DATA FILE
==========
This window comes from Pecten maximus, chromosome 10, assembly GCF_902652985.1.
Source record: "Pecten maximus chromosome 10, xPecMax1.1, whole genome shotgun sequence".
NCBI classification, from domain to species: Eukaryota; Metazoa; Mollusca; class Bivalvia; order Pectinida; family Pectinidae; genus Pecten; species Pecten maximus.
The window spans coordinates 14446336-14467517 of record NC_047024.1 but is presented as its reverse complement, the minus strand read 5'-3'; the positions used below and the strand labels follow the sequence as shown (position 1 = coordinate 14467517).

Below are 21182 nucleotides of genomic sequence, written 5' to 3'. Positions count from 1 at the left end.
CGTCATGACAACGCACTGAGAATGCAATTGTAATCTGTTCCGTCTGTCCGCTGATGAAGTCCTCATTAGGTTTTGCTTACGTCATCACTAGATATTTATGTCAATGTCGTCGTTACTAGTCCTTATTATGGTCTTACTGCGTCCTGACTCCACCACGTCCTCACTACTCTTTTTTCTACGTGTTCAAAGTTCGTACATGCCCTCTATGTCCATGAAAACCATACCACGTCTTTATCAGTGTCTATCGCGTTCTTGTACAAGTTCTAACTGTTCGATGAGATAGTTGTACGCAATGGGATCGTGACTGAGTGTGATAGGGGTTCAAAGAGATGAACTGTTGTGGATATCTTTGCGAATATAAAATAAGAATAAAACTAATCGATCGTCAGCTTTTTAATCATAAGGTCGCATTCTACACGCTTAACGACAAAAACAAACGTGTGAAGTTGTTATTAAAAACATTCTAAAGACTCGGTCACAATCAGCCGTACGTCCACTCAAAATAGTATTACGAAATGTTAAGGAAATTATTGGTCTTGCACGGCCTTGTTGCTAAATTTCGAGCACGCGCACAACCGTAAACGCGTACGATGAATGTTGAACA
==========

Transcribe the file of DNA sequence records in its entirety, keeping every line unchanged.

This window comes from Pecten maximus, chromosome 10, assembly GCF_902652985.1.
Source record: "Pecten maximus chromosome 10, xPecMax1.1, whole genome shotgun sequence".
NCBI classification, from domain to species: Eukaryota; Metazoa; Mollusca; class Bivalvia; order Pectinida; family Pectinidae; genus Pecten; species Pecten maximus.
The window spans coordinates 14446336-14467517 of record NC_047024.1 but is presented as its reverse complement, the minus strand read 5'-3'; the positions used below and the strand labels follow the sequence as shown (position 1 = coordinate 14467517).

Below are 21182 nucleotides of genomic sequence, written 5' to 3'. Positions count from 1 at the left end.
CGTCATGACAACGCACTGAGAATGCAATTGTAATCTGTTCCGTCTGTCCGCTGATGAAGTCCTCATTAGGTTTTGCTTACGTCATCACTAGATATTTATGTCAATGTCGTCGTTACTAGTCCTTATTATGGTCTTACTGCGTCCTGACTCCACCACGTCCTCACTACTCTTTTTTCTACGTGTTCAAAGTTCGTACATGCCCTCTATGTCCATGAAAACCATACCACGTCTTTATCAGTGTCTATCGCGTTCTTGTACAAGTTCTAACTGTTCGATGAGATAGTTGTACGCAATGGGATCGTGACTGAGTGTGATAGGGGTTCAAAGAGATGAACTGTTGTGGATATCTTTGCGAATATAAAATAAGAATAAAACTAATCGATCGTCAGCTTTTTAATCATAAGGTCGCATTCTACACGCTTAACGACAAAAACAAACGTGTGAAGTTGTTATTAAAAACATTCTAAAGACTCGGTCACAATCAGCCGTACGTCCACTCAAAATAGTATTACGAAATGTTAAGGAAATTATTGGTCTTGCACGGCCTTGTTGCTAAATTTCGAGCACGCGCACAACCGTAAACGCGTACGATGAATGTTGAACA